Are blast furnace slag, sometimes called sea slag glass. To the north of Runswick lies Teesside where for 150 years there was an extensive steel industry; in less enlightened times the slag (the impurities that cook out of the molten iron) was simply dumped into the sea. (There was also a derelict ironworks on Lingrow cliffs to the north of Runswick. It opened in 1857 but collapsed into the sea in 1858. Pics to come, some if it is left standing.)
These blue-ish pebbles will have been washed along the coast and rumbled into a state of smoothness among sand and shingle. They are deceptive; they look lovely when you see them on the sand, wet and glistening from an ebbing tide. Pick them up, pocket them and get them home and they dry to a rather drab matt blue or grey. Here's an illustration under the rather drab lights indoors this evening. I grabbed eight pieces of sea slag from my miscellaneous specimen boxes very much at random, soaked four and left four dry.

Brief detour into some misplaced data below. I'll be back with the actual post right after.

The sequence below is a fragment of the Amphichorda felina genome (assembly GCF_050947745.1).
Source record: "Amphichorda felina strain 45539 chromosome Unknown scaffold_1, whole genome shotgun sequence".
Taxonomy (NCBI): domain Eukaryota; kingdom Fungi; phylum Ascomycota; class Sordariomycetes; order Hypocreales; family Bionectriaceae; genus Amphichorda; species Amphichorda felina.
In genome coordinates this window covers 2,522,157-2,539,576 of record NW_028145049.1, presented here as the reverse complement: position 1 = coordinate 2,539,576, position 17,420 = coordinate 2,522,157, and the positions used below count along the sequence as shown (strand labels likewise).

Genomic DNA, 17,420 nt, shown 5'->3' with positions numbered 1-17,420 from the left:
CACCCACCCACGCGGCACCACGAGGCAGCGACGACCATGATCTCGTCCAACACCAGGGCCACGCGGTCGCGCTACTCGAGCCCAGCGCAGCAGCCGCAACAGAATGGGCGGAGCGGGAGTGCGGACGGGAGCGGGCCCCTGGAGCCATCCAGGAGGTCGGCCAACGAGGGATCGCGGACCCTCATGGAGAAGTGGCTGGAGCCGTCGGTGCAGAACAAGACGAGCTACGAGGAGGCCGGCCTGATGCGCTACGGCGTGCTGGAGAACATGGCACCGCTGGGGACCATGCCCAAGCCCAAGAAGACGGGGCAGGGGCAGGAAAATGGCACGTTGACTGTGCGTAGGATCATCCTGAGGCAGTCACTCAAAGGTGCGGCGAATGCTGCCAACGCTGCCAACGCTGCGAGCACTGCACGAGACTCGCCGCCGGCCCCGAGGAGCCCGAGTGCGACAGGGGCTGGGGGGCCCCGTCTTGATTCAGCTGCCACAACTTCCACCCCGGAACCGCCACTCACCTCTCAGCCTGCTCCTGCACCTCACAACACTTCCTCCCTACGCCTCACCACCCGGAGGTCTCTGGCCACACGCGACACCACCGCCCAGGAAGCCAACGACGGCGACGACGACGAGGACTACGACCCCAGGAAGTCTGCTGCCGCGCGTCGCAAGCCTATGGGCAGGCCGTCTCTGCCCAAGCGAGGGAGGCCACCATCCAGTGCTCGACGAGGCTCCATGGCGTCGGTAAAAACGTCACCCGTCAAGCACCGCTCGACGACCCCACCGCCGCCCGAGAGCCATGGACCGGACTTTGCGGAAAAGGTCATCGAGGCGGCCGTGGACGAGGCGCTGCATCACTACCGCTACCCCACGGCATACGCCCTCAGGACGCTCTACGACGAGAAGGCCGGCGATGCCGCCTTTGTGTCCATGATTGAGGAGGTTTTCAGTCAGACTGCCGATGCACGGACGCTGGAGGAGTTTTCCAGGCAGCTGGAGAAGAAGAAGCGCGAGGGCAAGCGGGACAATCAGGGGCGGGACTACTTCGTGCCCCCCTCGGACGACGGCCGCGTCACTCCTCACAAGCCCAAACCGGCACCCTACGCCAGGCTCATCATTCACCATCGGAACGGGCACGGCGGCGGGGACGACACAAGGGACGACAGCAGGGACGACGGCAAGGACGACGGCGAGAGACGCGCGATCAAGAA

These don't show the colours or swirliness particularly well; weather permitting I'll go for a walk tomorrow and photograph some specimens wet on the sunlit sand.
Andy from the excellent Andy's Fossils website (which you should visit and bookmark if you are at all interested in the Jurassic fossils found hereabouts) says much the same, and emailed a pic of cobbles made from the same material used on the path to the Cook monument in Whitby: